Part 3: How Ransomware Attacks are Escalating and What to Do About Them
The technology world has a habit of shifting underfoot, faster than many organizations can run. In the wake of the first two blogs in our three-part series on ransomware, the problem has escalated dramatically. In this post, we want to chart some significant recent developments and explain what you can do to protect yourself.
Recent ransomware attacks
Those organizations still not taking ransomware seriously were forced to sit up and take notice in early May. The White House declared a state of emergency as gas prices spiked to a seven-year high of $3 per gallon and airlines were forced to change aircraft schedules. The cause was a ransomware attack on Colonial Pipeline that forced the company to shutter the pipeline, which delivers around a third of the oil supply to the east coast.
Any organizations thinking that ransomware was a niche problem had to rethink things after the Colonial Pipeline attack. If they didn’t, then the next attack would surely have convinced them. Just three weeks after ransomware disrupted oil distribution on the eastern seaboard, it bought US meat production to a halt. Brazilian meat processing company JBS Foods suffered an attack that halted processing at plants around the world, including the US, which suffered disruptions to a fifth of its meat production.
The attacks we’re seeing
These attacks broke new ground in affecting parts of the US critical national infrastructure at scale, but they’re just two in a growing number of attacks that we are seeing affect companies in the US and further afield.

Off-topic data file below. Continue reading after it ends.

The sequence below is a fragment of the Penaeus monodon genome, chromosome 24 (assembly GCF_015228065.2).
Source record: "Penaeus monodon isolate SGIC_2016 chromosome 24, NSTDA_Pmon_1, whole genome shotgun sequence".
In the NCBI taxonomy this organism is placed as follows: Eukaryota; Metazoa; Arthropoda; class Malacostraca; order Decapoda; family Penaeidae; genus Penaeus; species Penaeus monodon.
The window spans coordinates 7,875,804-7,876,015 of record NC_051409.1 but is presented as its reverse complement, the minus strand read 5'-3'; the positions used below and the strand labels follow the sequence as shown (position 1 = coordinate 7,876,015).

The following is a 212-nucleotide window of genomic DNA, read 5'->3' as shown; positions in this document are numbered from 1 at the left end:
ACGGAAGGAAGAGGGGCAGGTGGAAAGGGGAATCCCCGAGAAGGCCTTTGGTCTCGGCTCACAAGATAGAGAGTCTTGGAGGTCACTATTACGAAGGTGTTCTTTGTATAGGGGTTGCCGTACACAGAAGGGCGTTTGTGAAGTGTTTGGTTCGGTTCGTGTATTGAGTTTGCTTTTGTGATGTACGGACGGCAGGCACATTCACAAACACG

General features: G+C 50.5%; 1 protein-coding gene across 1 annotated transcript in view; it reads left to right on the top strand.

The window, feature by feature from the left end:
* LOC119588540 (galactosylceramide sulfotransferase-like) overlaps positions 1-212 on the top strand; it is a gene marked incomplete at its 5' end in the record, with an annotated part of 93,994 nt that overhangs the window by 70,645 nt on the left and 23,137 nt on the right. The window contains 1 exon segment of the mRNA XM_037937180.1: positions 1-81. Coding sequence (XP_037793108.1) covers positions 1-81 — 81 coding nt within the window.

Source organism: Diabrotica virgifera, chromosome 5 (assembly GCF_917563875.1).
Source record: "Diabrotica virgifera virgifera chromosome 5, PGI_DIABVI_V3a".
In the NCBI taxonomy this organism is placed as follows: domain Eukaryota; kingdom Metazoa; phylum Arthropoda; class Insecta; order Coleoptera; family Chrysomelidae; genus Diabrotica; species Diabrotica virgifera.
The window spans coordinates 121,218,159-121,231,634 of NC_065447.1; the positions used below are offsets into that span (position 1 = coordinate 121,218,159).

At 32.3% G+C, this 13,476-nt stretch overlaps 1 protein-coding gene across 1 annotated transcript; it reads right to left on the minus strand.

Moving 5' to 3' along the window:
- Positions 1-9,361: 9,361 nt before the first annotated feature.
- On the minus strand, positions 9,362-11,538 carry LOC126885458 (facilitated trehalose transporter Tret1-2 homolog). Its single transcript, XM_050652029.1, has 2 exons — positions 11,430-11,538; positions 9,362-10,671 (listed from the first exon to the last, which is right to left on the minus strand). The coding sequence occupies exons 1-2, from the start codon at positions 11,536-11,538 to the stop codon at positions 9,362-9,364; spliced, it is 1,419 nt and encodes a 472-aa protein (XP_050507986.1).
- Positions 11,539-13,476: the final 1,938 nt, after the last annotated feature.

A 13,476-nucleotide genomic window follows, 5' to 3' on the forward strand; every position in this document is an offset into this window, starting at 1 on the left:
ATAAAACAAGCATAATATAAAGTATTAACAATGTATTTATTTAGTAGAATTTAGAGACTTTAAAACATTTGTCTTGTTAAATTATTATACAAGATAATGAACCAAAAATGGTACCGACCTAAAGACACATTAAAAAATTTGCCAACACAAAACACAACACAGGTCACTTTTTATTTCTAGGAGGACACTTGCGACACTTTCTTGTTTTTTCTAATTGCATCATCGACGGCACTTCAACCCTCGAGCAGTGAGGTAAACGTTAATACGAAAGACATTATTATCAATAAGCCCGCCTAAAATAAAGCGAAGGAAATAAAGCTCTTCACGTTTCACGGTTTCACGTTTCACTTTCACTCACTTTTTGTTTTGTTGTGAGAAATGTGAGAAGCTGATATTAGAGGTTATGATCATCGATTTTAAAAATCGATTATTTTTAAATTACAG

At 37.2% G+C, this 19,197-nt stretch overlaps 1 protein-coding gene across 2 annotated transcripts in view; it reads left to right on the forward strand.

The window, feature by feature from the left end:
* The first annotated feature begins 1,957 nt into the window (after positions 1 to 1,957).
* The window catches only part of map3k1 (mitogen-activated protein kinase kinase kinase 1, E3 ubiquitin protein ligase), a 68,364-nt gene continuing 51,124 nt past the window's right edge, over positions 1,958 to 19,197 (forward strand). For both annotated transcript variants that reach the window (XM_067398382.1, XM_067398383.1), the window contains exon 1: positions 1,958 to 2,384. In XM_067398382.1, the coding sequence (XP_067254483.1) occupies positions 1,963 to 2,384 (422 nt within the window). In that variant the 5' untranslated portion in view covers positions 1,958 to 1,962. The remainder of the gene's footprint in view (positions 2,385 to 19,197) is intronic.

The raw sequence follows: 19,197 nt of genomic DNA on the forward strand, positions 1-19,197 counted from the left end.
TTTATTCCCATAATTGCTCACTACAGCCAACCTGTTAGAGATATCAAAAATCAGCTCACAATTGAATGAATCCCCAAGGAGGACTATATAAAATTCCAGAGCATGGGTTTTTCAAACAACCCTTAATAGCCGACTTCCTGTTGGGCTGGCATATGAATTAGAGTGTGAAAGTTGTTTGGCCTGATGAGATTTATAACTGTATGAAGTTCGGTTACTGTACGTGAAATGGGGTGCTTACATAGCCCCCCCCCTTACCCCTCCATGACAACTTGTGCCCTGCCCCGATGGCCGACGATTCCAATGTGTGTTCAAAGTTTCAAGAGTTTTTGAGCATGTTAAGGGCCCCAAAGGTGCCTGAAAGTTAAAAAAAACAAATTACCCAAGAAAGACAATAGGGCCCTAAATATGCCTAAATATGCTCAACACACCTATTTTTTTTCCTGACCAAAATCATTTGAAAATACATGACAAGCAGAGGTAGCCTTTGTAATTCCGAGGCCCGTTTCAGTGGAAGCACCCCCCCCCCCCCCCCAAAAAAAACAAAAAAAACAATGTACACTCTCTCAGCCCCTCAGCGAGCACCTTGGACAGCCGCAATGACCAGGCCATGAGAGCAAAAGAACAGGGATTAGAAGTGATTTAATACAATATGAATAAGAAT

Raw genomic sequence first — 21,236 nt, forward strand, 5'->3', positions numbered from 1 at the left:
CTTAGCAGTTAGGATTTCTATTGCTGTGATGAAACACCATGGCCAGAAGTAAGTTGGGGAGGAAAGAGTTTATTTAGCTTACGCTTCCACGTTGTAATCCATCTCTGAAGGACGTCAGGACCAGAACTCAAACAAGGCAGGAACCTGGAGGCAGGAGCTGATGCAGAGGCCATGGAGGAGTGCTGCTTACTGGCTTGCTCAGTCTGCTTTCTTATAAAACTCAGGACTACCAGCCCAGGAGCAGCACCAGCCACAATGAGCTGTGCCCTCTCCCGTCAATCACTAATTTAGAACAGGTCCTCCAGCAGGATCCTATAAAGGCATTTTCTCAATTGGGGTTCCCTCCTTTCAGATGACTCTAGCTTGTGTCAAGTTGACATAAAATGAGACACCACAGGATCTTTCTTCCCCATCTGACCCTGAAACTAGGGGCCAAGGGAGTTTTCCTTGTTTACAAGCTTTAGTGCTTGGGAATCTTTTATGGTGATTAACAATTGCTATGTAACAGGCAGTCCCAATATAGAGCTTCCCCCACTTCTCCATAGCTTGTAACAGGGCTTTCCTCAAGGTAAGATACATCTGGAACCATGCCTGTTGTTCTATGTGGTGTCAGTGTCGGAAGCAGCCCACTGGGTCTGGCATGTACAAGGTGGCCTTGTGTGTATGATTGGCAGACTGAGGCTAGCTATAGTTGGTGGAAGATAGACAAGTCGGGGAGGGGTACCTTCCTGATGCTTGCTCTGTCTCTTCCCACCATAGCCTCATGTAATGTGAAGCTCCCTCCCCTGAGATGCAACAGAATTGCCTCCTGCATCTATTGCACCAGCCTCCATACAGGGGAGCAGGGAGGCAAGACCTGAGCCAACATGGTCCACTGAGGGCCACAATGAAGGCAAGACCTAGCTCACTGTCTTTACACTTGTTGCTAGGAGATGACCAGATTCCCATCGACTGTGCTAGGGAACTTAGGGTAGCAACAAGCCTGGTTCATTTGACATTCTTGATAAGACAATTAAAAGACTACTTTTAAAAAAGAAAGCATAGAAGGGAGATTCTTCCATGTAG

In our work with organizations across multiple sectors, we note that utilities – especially municipal ones – are at particular risk. Other sectors that face attacks on a regular basis include manufacturing and healthcare.
The internet of things represents a cybersecurity challenge for all of these sectors, which are busy retooling their infrastructures with connected devices that sense and in some cases manipulate their physical environments. Manufacturers are upgrading production with connected devices in a trend that experts are calling the fourth industrial revolution, or ‘industry 4.0’. Utilities use connected devices ranging from smart meters to remote pipe and cable-based sensors to ensure that electricity and water flows efficiently. Meanwhile, healthcare companies rely on connected medical devices for many aspects of primary care including patient monitoring.
In some cases, companies are unwilling or unable to upgrade security on these devices lest they void their warranties or affect mission-critical specialist functions in unpredictable ways. We have also identified negligence as a big factor in many cases, where staff may be inadequately trained or resourced to scan for vulnerabilities, prioritize them, and apply the necessary patches.
The US government is well aware of the potential for ransomware to wreak even more havoc beyond May’s devastating attacks. It has escalated the situation to the highest level. Deputy national security advisor on cyber Anne Neuberger has warned companies about ransomware risks in an open letter.